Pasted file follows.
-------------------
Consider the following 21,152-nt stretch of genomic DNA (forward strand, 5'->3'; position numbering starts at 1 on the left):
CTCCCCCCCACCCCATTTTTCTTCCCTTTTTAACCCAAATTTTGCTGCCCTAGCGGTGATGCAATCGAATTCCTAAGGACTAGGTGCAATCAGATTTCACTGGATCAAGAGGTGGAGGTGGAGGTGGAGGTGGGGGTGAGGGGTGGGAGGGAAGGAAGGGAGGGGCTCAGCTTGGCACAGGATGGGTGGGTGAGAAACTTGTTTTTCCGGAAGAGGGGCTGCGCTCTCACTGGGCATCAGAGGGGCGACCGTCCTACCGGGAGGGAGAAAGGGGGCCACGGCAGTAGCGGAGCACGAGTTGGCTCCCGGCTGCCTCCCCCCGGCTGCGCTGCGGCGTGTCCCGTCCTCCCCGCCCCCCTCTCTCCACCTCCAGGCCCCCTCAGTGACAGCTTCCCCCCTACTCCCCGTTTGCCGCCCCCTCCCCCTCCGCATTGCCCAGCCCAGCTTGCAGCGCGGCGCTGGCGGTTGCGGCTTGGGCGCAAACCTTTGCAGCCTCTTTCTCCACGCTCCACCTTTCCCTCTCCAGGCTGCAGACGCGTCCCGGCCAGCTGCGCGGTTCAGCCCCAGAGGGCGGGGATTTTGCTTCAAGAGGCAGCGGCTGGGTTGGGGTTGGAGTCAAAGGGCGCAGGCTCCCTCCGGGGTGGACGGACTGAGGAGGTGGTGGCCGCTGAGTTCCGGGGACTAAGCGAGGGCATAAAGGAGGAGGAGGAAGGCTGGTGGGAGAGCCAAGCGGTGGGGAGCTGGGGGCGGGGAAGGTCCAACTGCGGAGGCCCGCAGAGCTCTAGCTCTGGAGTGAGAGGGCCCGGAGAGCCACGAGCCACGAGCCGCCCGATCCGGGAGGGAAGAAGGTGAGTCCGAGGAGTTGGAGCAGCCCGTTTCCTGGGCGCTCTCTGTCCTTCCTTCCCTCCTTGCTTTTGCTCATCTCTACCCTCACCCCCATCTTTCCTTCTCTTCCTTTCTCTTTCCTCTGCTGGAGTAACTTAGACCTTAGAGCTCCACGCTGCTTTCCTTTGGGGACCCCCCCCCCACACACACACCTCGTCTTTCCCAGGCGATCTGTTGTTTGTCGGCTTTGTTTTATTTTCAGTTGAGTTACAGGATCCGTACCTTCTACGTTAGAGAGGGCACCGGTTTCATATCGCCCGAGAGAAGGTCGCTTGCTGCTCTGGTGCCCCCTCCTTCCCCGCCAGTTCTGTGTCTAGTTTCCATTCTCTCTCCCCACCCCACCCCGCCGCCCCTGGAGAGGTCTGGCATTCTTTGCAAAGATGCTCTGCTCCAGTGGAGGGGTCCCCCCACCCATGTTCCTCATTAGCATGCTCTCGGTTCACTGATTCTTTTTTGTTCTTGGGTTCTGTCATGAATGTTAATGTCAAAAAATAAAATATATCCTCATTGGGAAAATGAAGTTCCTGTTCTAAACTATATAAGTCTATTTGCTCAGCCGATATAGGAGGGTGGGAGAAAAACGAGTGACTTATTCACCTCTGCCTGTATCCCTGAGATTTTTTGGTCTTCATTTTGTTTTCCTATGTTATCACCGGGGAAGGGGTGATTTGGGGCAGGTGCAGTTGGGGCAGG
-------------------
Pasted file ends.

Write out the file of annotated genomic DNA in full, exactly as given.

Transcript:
Consider the following 21,152-nt stretch of genomic DNA (forward strand, 5'->3'; position numbering starts at 1 on the left):
CTCCCCCCCACCCCATTTTTCTTCCCTTTTTAACCCAAATTTTGCTGCCCTAGCGGTGATGCAATCGAATTCCTAAGGACTAGGTGCAATCAGATTTCACTGGATCAAGAGGTGGAGGTGGAGGTGGAGGTGGGGGTGAGGGGTGGGAGGGAAGGAAGGGAGGGGCTCAGCTTGGCACAGGATGGGTGGGTGAGAAACTTGTTTTTCCGGAAGAGGGGCTGCGCTCTCACTGGGCATCAGAGGGGCGACCGTCCTACCGGGAGGGAGAAAGGGGGCCACGGCAGTAGCGGAGCACGAGTTGGCTCCCGGCTGCCTCCCCCCGGCTGCGCTGCGGCGTGTCCCGTCCTCCCCGCCCCCCTCTCTCCACCTCCAGGCCCCCTCAGTGACAGCTTCCCCCCTACTCCCCGTTTGCCGCCCCCTCCCCCTCCGCATTGCCCAGCCCAGCTTGCAGCGCGGCGCTGGCGGTTGCGGCTTGGGCGCAAACCTTTGCAGCCTCTTTCTCCACGCTCCACCTTTCCCTCTCCAGGCTGCAGACGCGTCCCGGCCAGCTGCGCGGTTCAGCCCCAGAGGGCGGGGATTTTGCTTCAAGAGGCAGCGGCTGGGTTGGGGTTGGAGTCAAAGGGCGCAGGCTCCCTCCGGGGTGGACGGACTGAGGAGGTGGTGGCCGCTGAGTTCCGGGGACTAAGCGAGGGCATAAAGGAGGAGGAGGAAGGCTGGTGGGAGAGCCAAGCGGTGGGGAGCTGGGGGCGGGGAAGGTCCAACTGCGGAGGCCCGCAGAGCTCTAGCTCTGGAGTGAGAGGGCCCGGAGAGCCACGAGCCACGAGCCGCCCGATCCGGGAGGGAAGAAGGTGAGTCCGAGGAGTTGGAGCAGCCCGTTTCCTGGGCGCTCTCTGTCCTTCCTTCCCTCCTTGCTTTTGCTCATCTCTACCCTCACCCCCATCTTTCCTTCTCTTCCTTTCTCTTTCCTCTGCTGGAGTAACTTAGACCTTAGAGCTCCACGCTGCTTTCCTTTGGGGACCCCCCCCCCACACACACACCTCGTCTTTCCCAGGCGATCTGTTGTTTGTCGGCTTTGTTTTATTTTCAGTTGAGTTACAGGATCCGTACCTTCTACGTTAGAGAGGGCACCGGTTTCATATCGCCCGAGAGAAGGTCGCTTGCTGCTCTGGTGCCCCCTCCTTCCCCGCCAGTTCTGTGTCTAGTTTCCATTCTCTCTCCCCACCCCACCCCGCCGCCCCTGGAGAGGTCTGGCATTCTTTGCAAAGATGCTCTGCTCCAGTGGAGGGGTCCCCCCACCCATGTTCCTCATTAGCATGCTCTCGGTTCACTGATTCTTTTTTGTTCTTGGGTTCTGTCATGAATGTTAATGTCAAAAAATAAAATATATCCTCATTGGGAAAATGAAGTTCCTGTTCTAAACTATATAAGTCTATTTGCTCAGCCGATATAGGAGGGTGGGAGAAAAACGAGTGACTTATTCACCTCTGCCTGTATCCCTGAGATTTTTTGGTCTTCATTTTGTTTTCCTATGTTATCACCGGGGAAGGGGTGATTTGGGGCAGGTGCAGTTGGGGCAGG